Fri, 22 Oct 2021 11:17:00 BST
Glasgow researchers led a project to assess the impact of cuts to local authority budgets and created a toolkit to mitigate negative results. The findings have influenced policy at a national and local government level, inspired public debate and influenced budgetary decision-making.
- Improving access to cancer screening among people with intellectual disabilities: development phase of a complex intervention; Cancer Research UK, £83k (2023-24).
- Women and the public realm: equality through co-production of urban landscapes?; Leverhulme Trust, £118k (2022-25).
- Multimorbidity PhD programme grant; Wellcome Trust, £8.5 million (2022-29).
- Dementia, Social Justice and Space; British Academy, £269k (2022-25).
- Immigration Detention: Investigation the Expansion and Diffusion of a Failed Project; Medical Research Council, £1.1million (2022-24).
- International partnerships research global impact of COVID-19
- A study of the lives of people with learning disabilities through the pandemic
- Time for change to tackle malnutrition among older people in Scotland
- Childhood maltreatment linked to higher risk of multiple health conditions in later life
- Colombian river guardians rally support in Scotland
- Major new report takes stock of violence in Scotland
- New study finds victims of rape or sexual assault feel marginalised
- Simulating the density reduction and equity impact of potential tobacco retail control policies. Tobacco Control (2020).
- Association between childhood maltreatment and the prevalence and complexity of multimorbidity: A cross-sectional analysis of 157,357 UK Biobank participants. Journal of Comorbidity (2020).
- Early impacts of Universal Credit: the tip of the iceberg? The Lancet Public Health (2020).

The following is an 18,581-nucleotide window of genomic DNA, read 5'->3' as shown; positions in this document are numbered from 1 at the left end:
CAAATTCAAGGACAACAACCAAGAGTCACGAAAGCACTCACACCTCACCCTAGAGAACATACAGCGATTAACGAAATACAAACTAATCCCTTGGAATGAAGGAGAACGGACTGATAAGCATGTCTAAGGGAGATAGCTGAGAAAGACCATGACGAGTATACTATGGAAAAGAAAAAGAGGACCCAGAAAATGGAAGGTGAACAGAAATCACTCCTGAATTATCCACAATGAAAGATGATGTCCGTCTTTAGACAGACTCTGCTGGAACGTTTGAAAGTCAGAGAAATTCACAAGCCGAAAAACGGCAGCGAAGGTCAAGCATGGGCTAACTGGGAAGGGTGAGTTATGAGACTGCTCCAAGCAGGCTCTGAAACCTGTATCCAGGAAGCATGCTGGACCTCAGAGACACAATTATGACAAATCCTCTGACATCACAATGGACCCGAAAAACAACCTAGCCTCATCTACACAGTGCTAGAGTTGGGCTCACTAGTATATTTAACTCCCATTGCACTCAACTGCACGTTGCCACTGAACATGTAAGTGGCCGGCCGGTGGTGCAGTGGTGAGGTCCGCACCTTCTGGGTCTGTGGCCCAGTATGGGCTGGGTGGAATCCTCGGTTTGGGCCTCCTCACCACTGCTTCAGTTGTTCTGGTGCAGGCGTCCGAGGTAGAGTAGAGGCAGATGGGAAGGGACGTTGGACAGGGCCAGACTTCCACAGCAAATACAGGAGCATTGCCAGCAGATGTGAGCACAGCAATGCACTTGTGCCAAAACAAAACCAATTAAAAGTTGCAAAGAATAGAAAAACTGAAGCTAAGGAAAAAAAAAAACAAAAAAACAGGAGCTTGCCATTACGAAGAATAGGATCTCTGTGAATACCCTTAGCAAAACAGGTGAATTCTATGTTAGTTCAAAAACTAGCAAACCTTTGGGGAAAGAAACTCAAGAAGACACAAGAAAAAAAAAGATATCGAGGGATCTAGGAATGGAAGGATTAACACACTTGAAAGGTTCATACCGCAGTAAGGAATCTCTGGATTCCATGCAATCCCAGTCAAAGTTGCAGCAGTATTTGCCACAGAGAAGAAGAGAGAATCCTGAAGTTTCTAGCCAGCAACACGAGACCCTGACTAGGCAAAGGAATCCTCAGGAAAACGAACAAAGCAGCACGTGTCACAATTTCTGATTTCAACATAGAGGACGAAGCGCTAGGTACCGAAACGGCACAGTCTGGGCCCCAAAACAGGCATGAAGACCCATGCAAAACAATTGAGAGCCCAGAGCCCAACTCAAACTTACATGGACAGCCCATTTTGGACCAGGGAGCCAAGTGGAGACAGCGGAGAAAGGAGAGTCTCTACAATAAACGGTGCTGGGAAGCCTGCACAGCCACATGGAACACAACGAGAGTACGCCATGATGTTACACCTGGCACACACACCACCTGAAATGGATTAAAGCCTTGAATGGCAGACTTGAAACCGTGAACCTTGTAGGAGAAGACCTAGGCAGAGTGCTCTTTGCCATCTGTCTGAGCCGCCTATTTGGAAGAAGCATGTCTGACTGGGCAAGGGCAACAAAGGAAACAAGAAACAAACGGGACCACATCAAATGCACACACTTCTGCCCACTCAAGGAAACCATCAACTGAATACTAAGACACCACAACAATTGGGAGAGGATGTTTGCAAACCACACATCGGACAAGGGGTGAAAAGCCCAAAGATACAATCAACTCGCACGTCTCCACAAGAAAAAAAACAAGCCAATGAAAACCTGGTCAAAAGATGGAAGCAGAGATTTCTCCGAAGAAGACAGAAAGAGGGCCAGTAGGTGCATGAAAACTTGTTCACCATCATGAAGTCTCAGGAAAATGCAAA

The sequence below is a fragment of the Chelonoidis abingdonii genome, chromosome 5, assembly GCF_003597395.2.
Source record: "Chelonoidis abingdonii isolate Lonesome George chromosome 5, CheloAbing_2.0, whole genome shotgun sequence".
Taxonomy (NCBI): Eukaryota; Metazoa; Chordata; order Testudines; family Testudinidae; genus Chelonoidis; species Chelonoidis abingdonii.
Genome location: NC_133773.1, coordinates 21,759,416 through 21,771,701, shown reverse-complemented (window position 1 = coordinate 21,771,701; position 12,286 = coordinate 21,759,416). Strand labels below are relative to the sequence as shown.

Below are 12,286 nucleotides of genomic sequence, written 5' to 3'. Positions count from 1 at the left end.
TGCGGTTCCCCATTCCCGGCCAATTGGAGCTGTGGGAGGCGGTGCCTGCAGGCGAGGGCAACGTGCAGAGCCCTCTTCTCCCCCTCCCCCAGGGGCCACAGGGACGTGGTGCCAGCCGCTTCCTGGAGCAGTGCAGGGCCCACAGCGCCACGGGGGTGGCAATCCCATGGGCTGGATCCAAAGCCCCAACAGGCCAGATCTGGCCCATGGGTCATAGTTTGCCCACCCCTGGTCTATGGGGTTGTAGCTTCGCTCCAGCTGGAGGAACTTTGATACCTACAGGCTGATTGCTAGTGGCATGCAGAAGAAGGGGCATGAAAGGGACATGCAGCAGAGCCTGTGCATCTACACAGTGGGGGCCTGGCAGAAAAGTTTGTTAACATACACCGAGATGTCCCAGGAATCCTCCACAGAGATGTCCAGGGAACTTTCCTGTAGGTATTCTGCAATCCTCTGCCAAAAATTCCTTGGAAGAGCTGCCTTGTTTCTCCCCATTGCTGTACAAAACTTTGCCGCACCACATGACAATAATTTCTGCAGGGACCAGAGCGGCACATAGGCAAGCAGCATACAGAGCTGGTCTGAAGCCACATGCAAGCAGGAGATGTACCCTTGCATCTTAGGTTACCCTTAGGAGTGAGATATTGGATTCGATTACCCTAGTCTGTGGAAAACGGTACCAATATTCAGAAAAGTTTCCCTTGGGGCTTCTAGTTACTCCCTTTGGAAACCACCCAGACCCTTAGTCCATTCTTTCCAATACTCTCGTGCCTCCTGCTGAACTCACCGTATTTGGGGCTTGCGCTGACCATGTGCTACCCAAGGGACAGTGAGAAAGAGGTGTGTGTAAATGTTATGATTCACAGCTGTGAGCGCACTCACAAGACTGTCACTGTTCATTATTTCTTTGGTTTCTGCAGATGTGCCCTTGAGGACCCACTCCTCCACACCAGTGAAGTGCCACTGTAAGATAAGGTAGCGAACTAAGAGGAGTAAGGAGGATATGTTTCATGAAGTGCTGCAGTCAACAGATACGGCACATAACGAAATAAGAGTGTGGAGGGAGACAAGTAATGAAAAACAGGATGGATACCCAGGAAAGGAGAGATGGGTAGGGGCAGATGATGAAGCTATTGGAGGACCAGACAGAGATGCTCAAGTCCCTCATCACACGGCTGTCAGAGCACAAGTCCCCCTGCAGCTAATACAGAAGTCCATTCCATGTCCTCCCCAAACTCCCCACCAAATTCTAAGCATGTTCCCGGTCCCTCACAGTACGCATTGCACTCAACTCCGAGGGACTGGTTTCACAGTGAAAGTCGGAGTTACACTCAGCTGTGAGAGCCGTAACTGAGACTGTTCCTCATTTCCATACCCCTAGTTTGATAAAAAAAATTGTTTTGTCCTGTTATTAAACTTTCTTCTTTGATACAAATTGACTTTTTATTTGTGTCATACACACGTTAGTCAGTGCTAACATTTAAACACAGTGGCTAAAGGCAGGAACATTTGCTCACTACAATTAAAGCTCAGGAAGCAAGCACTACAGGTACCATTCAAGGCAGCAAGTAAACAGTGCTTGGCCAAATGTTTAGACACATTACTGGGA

- Socioeconomic inequalities in children’s exposure to tobacco retailing based on individual-level GPS data in Scotland. BMJ Tobacco Control (2019).
- Inequalities in the dental health needs and access to dental services among looked after children in Scotland: a population data linkage study. BMJ Archives of Disease in Childhood (2017)
At Glasgow we work together to understand, and address, the processes that generate inequalities and their profound effects on individuals, communities and populations across the world.
Inequality, deprivation and marginalisation have many causes. In Glasgow, we recognise that a one-size-fits-all answer does not exist, and we work to find appropriate, sustainable solutions.
We work with communities, governments and international organisations to evaluate and develop policies and action that seek to create fairer societies.
For example, our award-winning research and learning programme, GoWell has informed policies and strategies which have directly led to improvements in social regeneration and health outcomes in deprived neighbourhoods and communities.
We have created new forums for dialogue and influence on refugee, asylum and migration policy. Working with policymakers, practitioners and other stakeholders, Glasgow researchers have enhanced service delivery for marginalised groups by informing policy debates.
Our researchers work with local and national governments to develop and assess policies to reduce health inequalities. Researchers from Glasgow have shown that having access to green space may significantly reduce the gap in mental wellbeing and mortality between richer and poorer people. This work is now influencing urban planning and development, with the long-term aim of changing people’s environments and reducing health inequalities.
Our goal is to support real world change so that everyone can fulfil their potential irrespective of who they are or where they come from.